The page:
Autonomous vehicles made safe with the world’s first ethical algorithm

Experts at the Technical University of Munich (TUM) have pioneered the world’s first ethical algorithm for autonomous vehicles, which could see autonomous driving become the norm globally.

The researchers’ ethical algorithm is significantly more advanced than its predecessors, as it fairly distributes levels of risks instead of operating on an either/or principle. The algorithm has been tested in 2,000 scenarios of critical conditions in various settings, such as streets in Europe, the US, and China. The innovation could improve the safety and uptake of autonomous vehicles worldwide.

The research, ‘An ethical trajectory planning algorithm for autonomous vehicles,’ is published in Nature Machine Intelligence.

Why are autonomous vehicles not widely used?

Before self-driving vehicles can be used on the streets on a large scale, there is a range of technical issues that need to be overcome to optimise safety. When developing algorithms for autonomous driving, ethical questions play a vital role.

For example, the software needs to expertly handle unforeseeable events and make necessary decisions in the event of an impending accident. It is not as simple as the vehicle just being able to drive itself – making real-time decisions to avert unpredictable circumstances is critical to people’s safety.

Maximilian Geisslinger, a scientist at the TUM Chair of Automotive Technology, explained: “Until now, autonomous vehicles were always faced with an either/or choice when encountering an ethical decision. But street traffic can’t necessarily be divided into clear-cut, black-and-white situations; much more, the countless grey shades in between have to be considered as well. Our algorithm weighs various risks and makes an ethical choice from among thousands of possible behaviours – and does so in a matter of only a fraction of a second.”

How does the algorithm make ethical driving decisions?

The ethical parameters of the algorithm’s risk evaluation were defined by an expert panel as a written recommendation from the European Commission in 2020. This included basic principles such as for the worst-off and the fair distribution of risk for all road users.

The researchers converted these rules into mathematical calculations by classifying vehicles and people moving in the street according to the risk they pose to others and their respective willingness to take risks. For example, a truck can cause serious damage to other road users whilst, in many scenarios sustaining minimal damage to itself. The opposite is the case for a bicycle.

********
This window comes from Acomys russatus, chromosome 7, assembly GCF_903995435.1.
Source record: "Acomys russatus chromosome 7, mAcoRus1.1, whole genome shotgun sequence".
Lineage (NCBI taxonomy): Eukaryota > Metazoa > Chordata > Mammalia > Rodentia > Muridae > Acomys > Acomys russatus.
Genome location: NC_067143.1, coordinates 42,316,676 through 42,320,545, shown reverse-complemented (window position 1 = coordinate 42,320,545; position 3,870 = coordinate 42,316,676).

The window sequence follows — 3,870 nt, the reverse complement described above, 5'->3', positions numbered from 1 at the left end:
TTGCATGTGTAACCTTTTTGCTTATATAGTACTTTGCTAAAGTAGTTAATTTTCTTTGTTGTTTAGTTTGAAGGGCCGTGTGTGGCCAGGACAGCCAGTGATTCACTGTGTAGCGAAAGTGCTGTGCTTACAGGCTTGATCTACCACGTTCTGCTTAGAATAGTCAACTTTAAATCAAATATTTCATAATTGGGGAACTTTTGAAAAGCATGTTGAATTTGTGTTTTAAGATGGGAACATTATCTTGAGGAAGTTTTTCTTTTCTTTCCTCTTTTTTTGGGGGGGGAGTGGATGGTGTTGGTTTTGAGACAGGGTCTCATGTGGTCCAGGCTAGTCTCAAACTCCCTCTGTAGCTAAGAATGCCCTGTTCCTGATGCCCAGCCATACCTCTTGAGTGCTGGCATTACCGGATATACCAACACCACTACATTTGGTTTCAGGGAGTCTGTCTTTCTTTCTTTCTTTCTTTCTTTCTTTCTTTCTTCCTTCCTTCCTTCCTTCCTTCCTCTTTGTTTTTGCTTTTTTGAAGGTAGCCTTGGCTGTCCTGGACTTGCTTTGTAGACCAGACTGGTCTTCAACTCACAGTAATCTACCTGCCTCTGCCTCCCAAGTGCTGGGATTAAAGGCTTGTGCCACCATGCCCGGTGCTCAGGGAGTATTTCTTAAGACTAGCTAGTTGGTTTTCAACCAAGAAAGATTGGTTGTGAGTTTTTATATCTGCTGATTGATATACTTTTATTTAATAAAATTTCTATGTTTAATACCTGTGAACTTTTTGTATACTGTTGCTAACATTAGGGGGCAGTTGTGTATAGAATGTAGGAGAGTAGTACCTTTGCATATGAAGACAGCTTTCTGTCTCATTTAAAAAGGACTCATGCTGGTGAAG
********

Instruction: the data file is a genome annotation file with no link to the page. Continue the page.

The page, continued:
Next, the algorithm was taught not to exceed a maximum acceptable risk in the various respective street situations. The team also added a variable that accounts for the responsibility of traffic participants – such as obeying traffic regulations.

Earlier algorithms approached serious traffic situations with only a small number of potential manoeuvres, leading autonomous vehicles to stop completely in unclear cases. The team’s novel algorithm integrated code results with more possible degrees of freedom with less risk for all.

For example, in the event that an autonomous vehicle wants to overtake a bicycle, but a truck is approaching in the oncoming lane, existing data on the surroundings and individual participants are now employed.

Parameters such as can the bicycle be overtaken without driving in the oncoming traffic lane while maintaining a safe distance to the bicycle, the risk posed to each respective vehicle, and the risk these vehicles present to the autonomous vehicles themselves are calculated.

In an unclear situation, the algorithm will instruct the autonomous vehicle to wait until the risk to all participants is acceptable. It avoids aggressive manoeuvres, replacing traditional yes and no parameters with a comprehensive evaluation containing many options.

Franziska Poszler, a scientist at the TUM Chair of Business Ethics, said: “Until now, often traditional ethical theories were contemplated to derive morally permissible decisions made by autonomous vehicles. This ultimately led to a dead end, since, in many traffic situations, there was no other alternative than to violate one ethical principle. In contrast, our framework puts the ethics of risk at the centre. This allows us to take into account probabilities to make more differentiated assessments.”

What is next for the algorithm’s development?

The researchers explained that even though algorithms using risk ethics can make decisions based on the ethical principles of each traffic situation, they cannot ensure accident-free street traffic. Therefore, moving forward, additional differentiations, such as cultural differences in ethical decision-making, will need to be considered.

Currently, the algorithm has only been validated in simulations. The team aims to test it on the streets using the research vehicle EDGAR to refine the technology further.

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